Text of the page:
Canadian dollar tops 76 cents US as Poloz comments raise spectre of rate hike

The Canadian dollar gained almost a cent and hit its highest level in four months on Wednesday after Canada's central bank head hinted in an interview that rate hikes could be coming sooner rather than later.

Loonie has climbed to its highest level since February

The loonie has risen to its highest level since February on speculation that the Bank of Canada is getting ready to hike interest rates. (CBC)

The Canadian dollar gained almost a full cent and hit its highest level in four months on Wednesday after Canada's central bank head hinted in an interview that rate hikes could be coming sooner rather than later.

In an interview with U.S. financial network CNBC, Stephen Poloz said rate cuts implemented in 2015 after the price of oil collapsed have had their desired effect.

"It does look as though those cuts have done their job," he said.

If the cuts have done their job, traders Wednesday seem to think that implies the bank is now leaning in the opposite direction for its next policy meeting, slated for July 12.

"We're just approaching a new interest rate decision, so I don't want to prejudge that, but certainly we need to be at least considering that whole situation now that capacity — excess capacity — is being used up steadily," Poloz said.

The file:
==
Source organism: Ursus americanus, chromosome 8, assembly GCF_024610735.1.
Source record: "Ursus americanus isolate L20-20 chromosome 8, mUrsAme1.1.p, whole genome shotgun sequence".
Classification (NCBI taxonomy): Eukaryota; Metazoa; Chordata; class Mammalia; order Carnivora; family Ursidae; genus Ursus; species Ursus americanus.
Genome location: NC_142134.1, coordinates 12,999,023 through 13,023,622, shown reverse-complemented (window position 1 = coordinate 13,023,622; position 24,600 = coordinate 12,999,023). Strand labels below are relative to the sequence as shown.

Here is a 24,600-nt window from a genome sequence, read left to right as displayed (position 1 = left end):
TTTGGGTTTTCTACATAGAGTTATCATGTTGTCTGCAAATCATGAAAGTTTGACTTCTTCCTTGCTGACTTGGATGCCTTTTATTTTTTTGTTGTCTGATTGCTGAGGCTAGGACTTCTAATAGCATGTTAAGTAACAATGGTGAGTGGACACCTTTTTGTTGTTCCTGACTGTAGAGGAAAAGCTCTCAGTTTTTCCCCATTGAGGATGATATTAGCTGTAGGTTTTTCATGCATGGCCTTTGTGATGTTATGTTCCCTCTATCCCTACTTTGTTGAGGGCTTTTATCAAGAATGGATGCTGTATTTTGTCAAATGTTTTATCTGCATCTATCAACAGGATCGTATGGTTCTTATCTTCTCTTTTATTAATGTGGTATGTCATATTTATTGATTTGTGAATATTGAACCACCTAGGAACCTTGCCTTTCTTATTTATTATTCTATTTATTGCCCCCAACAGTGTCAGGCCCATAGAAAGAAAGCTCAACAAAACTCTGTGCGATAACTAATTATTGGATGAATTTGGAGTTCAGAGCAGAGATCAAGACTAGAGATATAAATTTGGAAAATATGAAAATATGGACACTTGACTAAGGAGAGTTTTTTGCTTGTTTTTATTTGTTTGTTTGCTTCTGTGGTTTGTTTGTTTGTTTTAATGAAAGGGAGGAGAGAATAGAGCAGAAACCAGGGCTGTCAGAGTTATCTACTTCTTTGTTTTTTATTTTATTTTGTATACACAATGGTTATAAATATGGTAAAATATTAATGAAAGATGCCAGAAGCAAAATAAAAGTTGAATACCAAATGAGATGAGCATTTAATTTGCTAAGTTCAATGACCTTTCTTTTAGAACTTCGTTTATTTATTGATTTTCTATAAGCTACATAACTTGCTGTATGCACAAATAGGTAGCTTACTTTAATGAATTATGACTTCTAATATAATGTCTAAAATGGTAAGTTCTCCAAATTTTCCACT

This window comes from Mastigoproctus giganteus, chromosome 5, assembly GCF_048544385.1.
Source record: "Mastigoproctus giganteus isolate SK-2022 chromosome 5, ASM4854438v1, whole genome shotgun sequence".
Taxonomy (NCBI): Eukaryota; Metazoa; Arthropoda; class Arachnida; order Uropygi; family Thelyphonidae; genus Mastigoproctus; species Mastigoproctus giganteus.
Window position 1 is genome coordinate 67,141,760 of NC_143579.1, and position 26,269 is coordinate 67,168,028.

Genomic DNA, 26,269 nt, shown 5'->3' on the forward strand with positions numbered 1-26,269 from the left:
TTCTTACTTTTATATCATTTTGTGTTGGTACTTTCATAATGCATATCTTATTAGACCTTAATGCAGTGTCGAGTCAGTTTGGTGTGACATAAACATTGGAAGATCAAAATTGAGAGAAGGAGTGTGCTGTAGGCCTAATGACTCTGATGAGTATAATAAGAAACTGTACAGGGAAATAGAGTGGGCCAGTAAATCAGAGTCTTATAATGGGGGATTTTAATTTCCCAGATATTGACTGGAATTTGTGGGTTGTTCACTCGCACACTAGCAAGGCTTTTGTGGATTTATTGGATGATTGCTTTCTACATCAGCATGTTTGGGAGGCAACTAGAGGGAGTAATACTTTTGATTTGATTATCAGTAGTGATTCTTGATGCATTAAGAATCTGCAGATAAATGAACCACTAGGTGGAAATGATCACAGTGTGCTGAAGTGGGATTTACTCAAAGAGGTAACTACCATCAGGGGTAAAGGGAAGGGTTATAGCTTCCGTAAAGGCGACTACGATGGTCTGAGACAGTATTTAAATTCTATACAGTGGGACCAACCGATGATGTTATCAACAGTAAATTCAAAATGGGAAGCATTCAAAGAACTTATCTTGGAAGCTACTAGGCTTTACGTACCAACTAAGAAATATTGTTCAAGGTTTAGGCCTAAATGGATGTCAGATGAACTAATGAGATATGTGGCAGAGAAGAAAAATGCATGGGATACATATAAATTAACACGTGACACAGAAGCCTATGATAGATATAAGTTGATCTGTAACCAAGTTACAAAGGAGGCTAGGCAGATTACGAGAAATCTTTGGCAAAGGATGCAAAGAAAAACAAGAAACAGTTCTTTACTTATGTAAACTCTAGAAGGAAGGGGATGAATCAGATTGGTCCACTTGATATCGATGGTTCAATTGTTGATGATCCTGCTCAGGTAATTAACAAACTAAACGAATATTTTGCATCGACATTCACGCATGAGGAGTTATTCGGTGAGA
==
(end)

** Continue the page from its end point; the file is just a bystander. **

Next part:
That lit a fire under the loonie, which rose by almost a full cent to hit  76.73 cents US around 4 p.m. ET.

Bank of Montreal economist Benjamin Reitzes said he noticed a change in tone in the governor's speech.

"He's not going to give it away, but that's a pretty solid signal that a July rate hike is very much on the table," Reitzes said.

"At long last, the Bank of Canada has acknowledged that the economy is in good shape and that the worst of the oil shock has passed," Reitzes said. "It's time to take that stimulus back."

More for their money

All things being equal, a rate hike makes a country's currency stronger, as investors can get more for their money when they invest in assets denominated in that currency.

Currently, most economists still expect the central bank to keep its trend-setting interest rate at 0.5 per cent at the meeting.

Scotiabank economist Derek Holt is one who thinks the bank will stand pat, but that view may change as we get closer to July 12.

"It's an unusual point at which central banks may be deciding to turn more hawkish," Holt said. 

While the speech made no mention of the housing market, Reitzes said cooling down Canadian mortgage growth would be an added benefit to a small hike.

"The desire to instil a bit more discipline in the housing market and borrowers must be a key consideration, lingering in the background," Reitzes said.

The loonie's rise is especially telling considering the continuing weakness in oil prices. West Texas Intermediate slid to just above $44 US a barrel on Wednesday on continuing oversupply issues.

The bank's deputy governor, Lynn Patterson, is scheduled to speak in Calgary at 2 p.m. local time on Wednesday. Her speech is likely to receive increased scrutiny given the loonie's reaction to Poloz earlier in the day.